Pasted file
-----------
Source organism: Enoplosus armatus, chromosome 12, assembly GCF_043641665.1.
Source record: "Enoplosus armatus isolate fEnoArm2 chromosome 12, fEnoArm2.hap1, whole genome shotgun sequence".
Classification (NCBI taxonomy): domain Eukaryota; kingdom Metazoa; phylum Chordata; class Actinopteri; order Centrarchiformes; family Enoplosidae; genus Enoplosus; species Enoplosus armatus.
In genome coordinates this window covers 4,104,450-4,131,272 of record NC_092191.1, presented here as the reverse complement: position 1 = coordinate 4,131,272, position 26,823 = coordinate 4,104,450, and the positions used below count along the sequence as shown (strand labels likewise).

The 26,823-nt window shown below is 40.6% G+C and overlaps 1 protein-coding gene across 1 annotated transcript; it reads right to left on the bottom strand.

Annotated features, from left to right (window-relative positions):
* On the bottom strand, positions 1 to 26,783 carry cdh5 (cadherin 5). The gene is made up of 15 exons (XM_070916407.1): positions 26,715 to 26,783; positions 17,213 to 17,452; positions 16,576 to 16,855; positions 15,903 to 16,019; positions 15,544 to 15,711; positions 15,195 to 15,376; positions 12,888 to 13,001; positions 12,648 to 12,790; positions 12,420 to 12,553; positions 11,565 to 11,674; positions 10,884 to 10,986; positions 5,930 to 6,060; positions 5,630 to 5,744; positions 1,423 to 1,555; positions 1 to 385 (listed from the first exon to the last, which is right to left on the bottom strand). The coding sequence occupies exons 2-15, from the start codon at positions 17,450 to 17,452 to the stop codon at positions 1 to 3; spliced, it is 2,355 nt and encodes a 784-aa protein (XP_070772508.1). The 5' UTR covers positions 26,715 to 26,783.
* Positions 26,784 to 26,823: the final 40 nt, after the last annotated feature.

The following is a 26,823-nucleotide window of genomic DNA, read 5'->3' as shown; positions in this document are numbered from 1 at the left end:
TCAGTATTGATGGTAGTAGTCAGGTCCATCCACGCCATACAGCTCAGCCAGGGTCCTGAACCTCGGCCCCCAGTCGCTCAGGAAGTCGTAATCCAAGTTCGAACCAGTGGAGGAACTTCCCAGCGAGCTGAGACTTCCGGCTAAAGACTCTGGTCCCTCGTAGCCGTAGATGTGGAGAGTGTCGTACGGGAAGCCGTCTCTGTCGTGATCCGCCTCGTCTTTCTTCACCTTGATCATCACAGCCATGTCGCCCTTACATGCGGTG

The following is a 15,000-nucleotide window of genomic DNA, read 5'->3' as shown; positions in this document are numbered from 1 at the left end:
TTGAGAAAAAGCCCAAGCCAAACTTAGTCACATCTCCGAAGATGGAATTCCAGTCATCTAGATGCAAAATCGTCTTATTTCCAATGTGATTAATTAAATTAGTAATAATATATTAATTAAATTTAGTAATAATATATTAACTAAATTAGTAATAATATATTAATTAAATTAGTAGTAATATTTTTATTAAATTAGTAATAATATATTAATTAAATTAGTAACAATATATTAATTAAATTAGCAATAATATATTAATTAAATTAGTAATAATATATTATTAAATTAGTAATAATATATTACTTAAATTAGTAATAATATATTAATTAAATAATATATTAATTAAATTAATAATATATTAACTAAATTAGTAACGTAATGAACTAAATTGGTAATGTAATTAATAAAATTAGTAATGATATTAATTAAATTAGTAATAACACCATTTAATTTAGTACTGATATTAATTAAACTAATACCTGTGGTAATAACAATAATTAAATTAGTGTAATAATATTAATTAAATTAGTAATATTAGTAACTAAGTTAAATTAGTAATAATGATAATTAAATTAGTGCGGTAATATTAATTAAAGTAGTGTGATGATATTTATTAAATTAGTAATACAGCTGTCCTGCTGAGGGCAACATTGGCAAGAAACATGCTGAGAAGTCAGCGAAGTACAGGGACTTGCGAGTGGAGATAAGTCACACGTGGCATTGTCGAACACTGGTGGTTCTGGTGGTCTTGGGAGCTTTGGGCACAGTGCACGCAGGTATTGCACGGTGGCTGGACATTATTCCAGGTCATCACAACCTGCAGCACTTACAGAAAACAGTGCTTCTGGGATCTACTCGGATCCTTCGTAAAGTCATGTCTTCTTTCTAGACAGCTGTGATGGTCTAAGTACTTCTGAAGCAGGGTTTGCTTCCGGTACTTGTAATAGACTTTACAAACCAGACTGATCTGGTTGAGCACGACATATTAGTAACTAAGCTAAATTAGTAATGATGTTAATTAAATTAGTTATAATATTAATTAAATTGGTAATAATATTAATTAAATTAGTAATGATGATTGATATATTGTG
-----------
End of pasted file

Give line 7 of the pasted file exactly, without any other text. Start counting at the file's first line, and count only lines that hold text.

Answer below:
* On the bottom strand, positions 1 to 26,783 carry cdh5 (cadherin 5). The gene is made up of 15 exons (XM_070916407.1): positions 26,715 to 26,783; positions 17,213 to 17,452; positions 16,576 to 16,855; positions 15,903 to 16,019; positions 15,544 to 15,711; positions 15,195 to 15,376; positions 12,888 to 13,001; positions 12,648 to 12,790; positions 12,420 to 12,553; positions 11,565 to 11,674; positions 10,884 to 10,986; positions 5,930 to 6,060; positions 5,630 to 5,744; positions 1,423 to 1,555; positions 1 to 385 (listed from the first exon to the last, which is right to left on the bottom strand). The coding sequence occupies exons 2-15, from the start codon at positions 17,450 to 17,452 to the stop codon at positions 1 to 3; spliced, it is 2,355 nt and encodes a 784-aa protein (XP_070772508.1). The 5' UTR covers positions 26,715 to 26,783.